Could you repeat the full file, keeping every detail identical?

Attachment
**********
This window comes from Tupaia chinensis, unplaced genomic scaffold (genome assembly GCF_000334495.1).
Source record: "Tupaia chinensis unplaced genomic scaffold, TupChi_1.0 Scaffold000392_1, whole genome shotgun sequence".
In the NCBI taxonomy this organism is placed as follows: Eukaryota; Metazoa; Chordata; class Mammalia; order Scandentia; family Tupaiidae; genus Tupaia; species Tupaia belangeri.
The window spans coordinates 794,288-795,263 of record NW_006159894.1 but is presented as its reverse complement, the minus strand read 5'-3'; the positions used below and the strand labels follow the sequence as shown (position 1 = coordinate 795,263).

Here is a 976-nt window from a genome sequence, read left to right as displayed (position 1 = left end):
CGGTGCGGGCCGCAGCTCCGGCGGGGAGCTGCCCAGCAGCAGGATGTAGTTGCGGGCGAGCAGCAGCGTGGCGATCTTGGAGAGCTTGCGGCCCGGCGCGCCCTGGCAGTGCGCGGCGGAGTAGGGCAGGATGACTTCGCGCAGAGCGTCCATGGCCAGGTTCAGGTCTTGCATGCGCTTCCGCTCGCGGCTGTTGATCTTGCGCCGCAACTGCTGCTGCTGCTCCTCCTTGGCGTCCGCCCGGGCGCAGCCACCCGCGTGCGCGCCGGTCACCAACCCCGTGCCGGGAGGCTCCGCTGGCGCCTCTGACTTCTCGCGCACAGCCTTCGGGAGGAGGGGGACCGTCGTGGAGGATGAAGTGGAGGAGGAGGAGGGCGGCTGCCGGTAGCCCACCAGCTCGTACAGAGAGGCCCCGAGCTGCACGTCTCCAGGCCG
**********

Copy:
This window comes from Tupaia chinensis, unplaced genomic scaffold (genome assembly GCF_000334495.1).
Source record: "Tupaia chinensis unplaced genomic scaffold, TupChi_1.0 Scaffold000392_1, whole genome shotgun sequence".
In the NCBI taxonomy this organism is placed as follows: Eukaryota; Metazoa; Chordata; class Mammalia; order Scandentia; family Tupaiidae; genus Tupaia; species Tupaia belangeri.
The window spans coordinates 794,288-795,263 of record NW_006159894.1 but is presented as its reverse complement, the minus strand read 5'-3'; the positions used below and the strand labels follow the sequence as shown (position 1 = coordinate 795,263).

Here is a 976-nt window from a genome sequence, read left to right as displayed (position 1 = left end):
CGGTGCGGGCCGCAGCTCCGGCGGGGAGCTGCCCAGCAGCAGGATGTAGTTGCGGGCGAGCAGCAGCGTGGCGATCTTGGAGAGCTTGCGGCCCGGCGCGCCCTGGCAGTGCGCGGCGGAGTAGGGCAGGATGACTTCGCGCAGAGCGTCCATGGCCAGGTTCAGGTCTTGCATGCGCTTCCGCTCGCGGCTGTTGATCTTGCGCCGCAACTGCTGCTGCTGCTCCTCCTTGGCGTCCGCCCGGGCGCAGCCACCCGCGTGCGCGCCGGTCACCAACCCCGTGCCGGGAGGCTCCGCTGGCGCCTCTGACTTCTCGCGCACAGCCTTCGGGAGGAGGGGGACCGTCGTGGAGGATGAAGTGGAGGAGGAGGAGGGCGGCTGCCGGTAGCCCACCAGCTCGTACAGAGAGGCCCCGAGCTGCACGTCTCCAGGCCG